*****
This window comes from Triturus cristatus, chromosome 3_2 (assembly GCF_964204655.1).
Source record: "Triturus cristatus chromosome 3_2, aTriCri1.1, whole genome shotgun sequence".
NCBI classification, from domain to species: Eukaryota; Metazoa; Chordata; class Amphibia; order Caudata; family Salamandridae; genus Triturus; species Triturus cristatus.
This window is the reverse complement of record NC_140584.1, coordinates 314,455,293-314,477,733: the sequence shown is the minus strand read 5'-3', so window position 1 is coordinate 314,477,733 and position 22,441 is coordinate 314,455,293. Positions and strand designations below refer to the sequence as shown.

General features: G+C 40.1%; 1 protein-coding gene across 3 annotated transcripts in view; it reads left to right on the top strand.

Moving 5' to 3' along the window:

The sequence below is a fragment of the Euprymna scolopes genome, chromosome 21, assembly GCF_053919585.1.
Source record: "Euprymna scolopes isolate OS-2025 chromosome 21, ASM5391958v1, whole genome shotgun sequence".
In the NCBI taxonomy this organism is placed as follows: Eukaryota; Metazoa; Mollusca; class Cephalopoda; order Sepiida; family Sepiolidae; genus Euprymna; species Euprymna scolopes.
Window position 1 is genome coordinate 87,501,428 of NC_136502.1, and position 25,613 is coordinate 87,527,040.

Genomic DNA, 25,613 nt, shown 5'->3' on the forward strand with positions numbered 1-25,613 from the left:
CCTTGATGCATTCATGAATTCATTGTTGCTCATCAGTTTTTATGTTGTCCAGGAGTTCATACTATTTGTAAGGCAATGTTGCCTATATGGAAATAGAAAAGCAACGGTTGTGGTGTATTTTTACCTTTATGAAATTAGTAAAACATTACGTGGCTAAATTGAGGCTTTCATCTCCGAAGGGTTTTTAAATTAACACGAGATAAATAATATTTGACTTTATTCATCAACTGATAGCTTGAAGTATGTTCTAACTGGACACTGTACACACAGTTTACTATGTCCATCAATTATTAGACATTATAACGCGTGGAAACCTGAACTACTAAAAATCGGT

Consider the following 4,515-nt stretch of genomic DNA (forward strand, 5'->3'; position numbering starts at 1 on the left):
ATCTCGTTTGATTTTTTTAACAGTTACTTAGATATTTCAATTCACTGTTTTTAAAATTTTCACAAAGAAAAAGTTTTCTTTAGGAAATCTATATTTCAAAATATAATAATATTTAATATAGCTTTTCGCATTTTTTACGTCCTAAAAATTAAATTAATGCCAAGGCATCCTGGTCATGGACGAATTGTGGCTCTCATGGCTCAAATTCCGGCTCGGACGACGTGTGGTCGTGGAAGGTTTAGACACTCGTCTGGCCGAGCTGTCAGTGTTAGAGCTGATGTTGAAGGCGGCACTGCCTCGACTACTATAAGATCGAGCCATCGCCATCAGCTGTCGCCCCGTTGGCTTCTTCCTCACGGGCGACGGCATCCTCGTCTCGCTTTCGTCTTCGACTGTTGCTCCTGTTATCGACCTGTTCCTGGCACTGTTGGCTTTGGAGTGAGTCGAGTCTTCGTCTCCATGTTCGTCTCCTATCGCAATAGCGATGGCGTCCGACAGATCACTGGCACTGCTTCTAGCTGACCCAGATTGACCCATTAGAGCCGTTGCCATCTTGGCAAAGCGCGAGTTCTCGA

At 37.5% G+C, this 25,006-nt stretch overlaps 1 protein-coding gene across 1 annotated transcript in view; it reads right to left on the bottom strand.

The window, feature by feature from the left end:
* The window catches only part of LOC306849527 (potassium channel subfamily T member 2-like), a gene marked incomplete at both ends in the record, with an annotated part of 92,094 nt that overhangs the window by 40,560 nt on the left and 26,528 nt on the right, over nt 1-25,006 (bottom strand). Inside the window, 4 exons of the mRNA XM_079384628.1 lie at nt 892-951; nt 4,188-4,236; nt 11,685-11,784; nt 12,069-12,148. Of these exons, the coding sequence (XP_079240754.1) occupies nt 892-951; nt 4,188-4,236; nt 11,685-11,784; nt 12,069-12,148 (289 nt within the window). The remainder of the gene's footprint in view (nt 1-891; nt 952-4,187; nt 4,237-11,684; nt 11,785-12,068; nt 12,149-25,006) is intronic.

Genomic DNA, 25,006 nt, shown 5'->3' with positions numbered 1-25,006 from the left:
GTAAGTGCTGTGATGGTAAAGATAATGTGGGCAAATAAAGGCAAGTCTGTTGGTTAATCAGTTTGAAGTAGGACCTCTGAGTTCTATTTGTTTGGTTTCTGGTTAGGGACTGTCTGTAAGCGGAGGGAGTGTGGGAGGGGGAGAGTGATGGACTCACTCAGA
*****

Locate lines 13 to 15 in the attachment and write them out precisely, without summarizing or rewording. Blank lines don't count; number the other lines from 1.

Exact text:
Consider the following 4,515-nt stretch of genomic DNA (forward strand, 5'->3'; position numbering starts at 1 on the left):
ATCTCGTTTGATTTTTTTAACAGTTACTTAGATATTTCAATTCACTGTTTTTAAAATTTTCACAAAGAAAAAGTTTTCTTTAGGAAATCTATATTTCAAAATATAATAATATTTAATATAGCTTTTCGCATTTTTTACGTCCTAAAAATTAAATTAATGCCAAGGCATCCTGGTCATGGACGAATTGTGGCTCTCATGGCTCAAATTCCGGCTCGGACGACGTGTGGTCGTGGAAGGTTTAGACACTCGTCTGGCCGAGCTGTCAGTGTTAGAGCTGATGTTGAAGGCGGCACTGCCTCGACTACTATAAGATCGAGCCATCGCCATCAGCTGTCGCCCCGTTGGCTTCTTCCTCACGGGCGACGGCATCCTCGTCTCGCTTTCGTCTTCGACTGTTGCTCCTGTTATCGACCTGTTCCTGGCACTGTTGGCTTTGGAGTGAGTCGAGTCTTCGTCTCCATGTTCGTCTCCTATCGCAATAGCGATGGCGTCCGACAGATCACTGGCACTGCTTCTAGCTGACCCAGATTGACCCATTAGAGCCGTTGCCATCTTGGCAAAGCGCGAGTTCTCGA

At 37.5% G+C, this 25,006-nt stretch overlaps 1 protein-coding gene across 1 annotated transcript in view; it reads right to left on the bottom strand.